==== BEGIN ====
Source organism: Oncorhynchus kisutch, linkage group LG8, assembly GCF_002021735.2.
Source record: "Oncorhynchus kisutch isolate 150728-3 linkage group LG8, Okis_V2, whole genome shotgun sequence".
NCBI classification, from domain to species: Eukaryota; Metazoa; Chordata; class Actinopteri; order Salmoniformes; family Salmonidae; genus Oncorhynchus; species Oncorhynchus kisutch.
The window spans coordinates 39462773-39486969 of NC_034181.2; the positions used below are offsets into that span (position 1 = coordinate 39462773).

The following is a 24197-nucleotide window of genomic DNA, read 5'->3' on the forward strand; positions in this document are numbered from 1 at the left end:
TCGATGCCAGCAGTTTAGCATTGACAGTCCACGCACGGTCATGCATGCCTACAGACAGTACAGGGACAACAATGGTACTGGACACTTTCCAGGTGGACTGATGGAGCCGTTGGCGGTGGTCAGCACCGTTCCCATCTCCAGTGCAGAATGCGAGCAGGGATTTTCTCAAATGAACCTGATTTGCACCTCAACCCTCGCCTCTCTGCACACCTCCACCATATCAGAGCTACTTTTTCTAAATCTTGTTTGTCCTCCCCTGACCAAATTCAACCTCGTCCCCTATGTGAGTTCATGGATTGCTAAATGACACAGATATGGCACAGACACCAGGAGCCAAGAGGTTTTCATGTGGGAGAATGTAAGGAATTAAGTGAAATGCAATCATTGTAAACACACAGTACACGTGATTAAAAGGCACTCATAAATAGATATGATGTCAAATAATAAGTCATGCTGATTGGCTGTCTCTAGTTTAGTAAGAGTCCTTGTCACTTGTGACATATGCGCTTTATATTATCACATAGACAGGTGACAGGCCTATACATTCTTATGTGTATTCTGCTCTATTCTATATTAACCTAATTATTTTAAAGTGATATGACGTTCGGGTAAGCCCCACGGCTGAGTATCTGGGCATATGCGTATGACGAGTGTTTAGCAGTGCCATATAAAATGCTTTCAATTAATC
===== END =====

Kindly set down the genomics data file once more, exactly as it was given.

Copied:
Source organism: Oncorhynchus kisutch, linkage group LG8, assembly GCF_002021735.2.
Source record: "Oncorhynchus kisutch isolate 150728-3 linkage group LG8, Okis_V2, whole genome shotgun sequence".
NCBI classification, from domain to species: Eukaryota; Metazoa; Chordata; class Actinopteri; order Salmoniformes; family Salmonidae; genus Oncorhynchus; species Oncorhynchus kisutch.
The window spans coordinates 39462773-39486969 of NC_034181.2; the positions used below are offsets into that span (position 1 = coordinate 39462773).

The following is a 24197-nucleotide window of genomic DNA, read 5'->3' on the forward strand; positions in this document are numbered from 1 at the left end:
TCGATGCCAGCAGTTTAGCATTGACAGTCCACGCACGGTCATGCATGCCTACAGACAGTACAGGGACAACAATGGTACTGGACACTTTCCAGGTGGACTGATGGAGCCGTTGGCGGTGGTCAGCACCGTTCCCATCTCCAGTGCAGAATGCGAGCAGGGATTTTCTCAAATGAACCTGATTTGCACCTCAACCCTCGCCTCTCTGCACACCTCCACCATATCAGAGCTACTTTTTCTAAATCTTGTTTGTCCTCCCCTGACCAAATTCAACCTCGTCCCCTATGTGAGTTCATGGATTGCTAAATGACACAGATATGGCACAGACACCAGGAGCCAAGAGGTTTTCATGTGGGAGAATGTAAGGAATTAAGTGAAATGCAATCATTGTAAACACACAGTACACGTGATTAAAAGGCACTCATAAATAGATATGATGTCAAATAATAAGTCATGCTGATTGGCTGTCTCTAGTTTAGTAAGAGTCCTTGTCACTTGTGACATATGCGCTTTATATTATCACATAGACAGGTGACAGGCCTATACATTCTTATGTGTATTCTGCTCTATTCTATATTAACCTAATTATTTTAAAGTGATATGACGTTCGGGTAAGCCCCACGGCTGAGTATCTGGGCATATGCGTATGACGAGTGTTTAGCAGTGCCATATAAAATGCTTTCAATTAATC